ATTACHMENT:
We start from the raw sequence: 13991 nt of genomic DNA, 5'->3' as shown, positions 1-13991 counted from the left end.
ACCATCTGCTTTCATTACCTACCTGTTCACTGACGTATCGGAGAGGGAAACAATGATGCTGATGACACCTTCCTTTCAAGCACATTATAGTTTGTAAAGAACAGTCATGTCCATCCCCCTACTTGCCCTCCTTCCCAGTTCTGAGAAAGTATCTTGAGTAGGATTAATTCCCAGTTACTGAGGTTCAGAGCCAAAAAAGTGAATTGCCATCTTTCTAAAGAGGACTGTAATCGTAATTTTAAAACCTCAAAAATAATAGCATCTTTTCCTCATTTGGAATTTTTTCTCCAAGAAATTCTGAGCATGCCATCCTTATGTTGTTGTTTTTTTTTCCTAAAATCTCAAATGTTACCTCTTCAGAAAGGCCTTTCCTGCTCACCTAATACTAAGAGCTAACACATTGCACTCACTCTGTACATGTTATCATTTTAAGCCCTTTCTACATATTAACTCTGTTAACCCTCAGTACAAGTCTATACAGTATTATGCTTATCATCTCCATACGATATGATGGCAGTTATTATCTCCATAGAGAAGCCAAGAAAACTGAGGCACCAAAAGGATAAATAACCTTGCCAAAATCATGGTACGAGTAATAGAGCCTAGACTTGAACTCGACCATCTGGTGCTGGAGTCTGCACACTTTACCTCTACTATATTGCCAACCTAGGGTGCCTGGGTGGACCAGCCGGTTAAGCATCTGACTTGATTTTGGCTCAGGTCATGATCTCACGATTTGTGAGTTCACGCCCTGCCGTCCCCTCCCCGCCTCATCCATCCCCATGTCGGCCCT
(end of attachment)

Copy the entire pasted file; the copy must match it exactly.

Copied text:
We start from the raw sequence: 13991 nt of genomic DNA, 5'->3' as shown, positions 1-13991 counted from the left end.
ACCATCTGCTTTCATTACCTACCTGTTCACTGACGTATCGGAGAGGGAAACAATGATGCTGATGACACCTTCCTTTCAAGCACATTATAGTTTGTAAAGAACAGTCATGTCCATCCCCCTACTTGCCCTCCTTCCCAGTTCTGAGAAAGTATCTTGAGTAGGATTAATTCCCAGTTACTGAGGTTCAGAGCCAAAAAAGTGAATTGCCATCTTTCTAAAGAGGACTGTAATCGTAATTTTAAAACCTCAAAAATAATAGCATCTTTTCCTCATTTGGAATTTTTTCTCCAAGAAATTCTGAGCATGCCATCCTTATGTTGTTGTTTTTTTTTCCTAAAATCTCAAATGTTACCTCTTCAGAAAGGCCTTTCCTGCTCACCTAATACTAAGAGCTAACACATTGCACTCACTCTGTACATGTTATCATTTTAAGCCCTTTCTACATATTAACTCTGTTAACCCTCAGTACAAGTCTATACAGTATTATGCTTATCATCTCCATACGATATGATGGCAGTTATTATCTCCATAGAGAAGCCAAGAAAACTGAGGCACCAAAAGGATAAATAACCTTGCCAAAATCATGGTACGAGTAATAGAGCCTAGACTTGAACTCGACCATCTGGTGCTGGAGTCTGCACACTTTACCTCTACTATATTGCCAACCTAGGGTGCCTGGGTGGACCAGCCGGTTAAGCATCTGACTTGATTTTGGCTCAGGTCATGATCTCACGATTTGTGAGTTCACGCCCTGCCGTCCCCTCCCCGCCTCATCCATCCCCATGTCGGCCCT